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A study published in the September 4th issue of Neurology indicates that smokers are 50% more likely to develop Alzheimer’s disease or dementia than non-smokers or those who used to smoke.
The Rotterdam Study, a large population-based, cohort study from the Netherlands which was designed to investigate the incidence and causes of cardiovascular, neurologic, endocrine, and ophthalmologic diseases, showed current smokers aged 55 years or older were 50% more likely to develop dementia than those who have never smoked or were past smokers.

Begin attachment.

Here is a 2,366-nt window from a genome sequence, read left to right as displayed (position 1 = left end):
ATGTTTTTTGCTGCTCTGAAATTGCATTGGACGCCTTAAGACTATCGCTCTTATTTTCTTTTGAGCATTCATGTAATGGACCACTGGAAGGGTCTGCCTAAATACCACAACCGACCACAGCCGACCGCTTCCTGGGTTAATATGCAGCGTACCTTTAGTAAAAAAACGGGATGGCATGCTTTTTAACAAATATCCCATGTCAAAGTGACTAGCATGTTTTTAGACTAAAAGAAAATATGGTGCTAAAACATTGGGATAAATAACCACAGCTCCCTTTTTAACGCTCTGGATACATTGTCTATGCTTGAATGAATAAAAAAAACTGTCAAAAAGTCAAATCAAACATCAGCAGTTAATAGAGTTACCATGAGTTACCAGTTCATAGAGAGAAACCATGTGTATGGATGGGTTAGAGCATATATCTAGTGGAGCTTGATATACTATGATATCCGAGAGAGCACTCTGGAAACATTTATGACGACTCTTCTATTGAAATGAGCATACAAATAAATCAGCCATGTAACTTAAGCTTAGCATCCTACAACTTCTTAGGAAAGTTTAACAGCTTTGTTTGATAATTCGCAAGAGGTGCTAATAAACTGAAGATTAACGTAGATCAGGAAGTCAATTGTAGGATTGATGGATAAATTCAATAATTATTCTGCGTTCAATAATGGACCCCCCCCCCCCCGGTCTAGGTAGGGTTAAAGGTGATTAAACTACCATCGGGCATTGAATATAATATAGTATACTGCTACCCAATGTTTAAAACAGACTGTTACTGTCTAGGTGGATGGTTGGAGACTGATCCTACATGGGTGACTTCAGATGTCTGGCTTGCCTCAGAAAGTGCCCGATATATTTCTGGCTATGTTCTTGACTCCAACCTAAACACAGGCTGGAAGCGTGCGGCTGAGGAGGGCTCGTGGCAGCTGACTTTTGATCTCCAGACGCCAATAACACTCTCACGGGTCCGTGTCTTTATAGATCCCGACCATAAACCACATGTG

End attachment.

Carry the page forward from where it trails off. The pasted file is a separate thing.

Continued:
Investigators looked at smoking habits and pack-years to determine their association with the risk of dementia, Alzheimer’s disease, and vascular dementia. Principal investigator Monique M. Breteler, M.D., Ph.D., of Erasmus Medical Center in Rotterdam, the Netherlands, said:

“Smoking increased the risks of cerebrovascular disease, which is also tied to dementia. Another mechanism could be through oxidative stress, which can damage cells in the blood vessels and lead to hardening of the arteries. Smokers experience greater oxidative stress than nonsmokers and increased oxidative stress is also seen in Alzheimer’s disease”

According to the authors of the study, smoking is a risk factor for many chronic diseases. Currently, the law firm of Alley, Clark, Greiwe & Fulmer is pursuing hundreds of lawsuits for persons throughout the State of Florida who have been harmed by tobacco.

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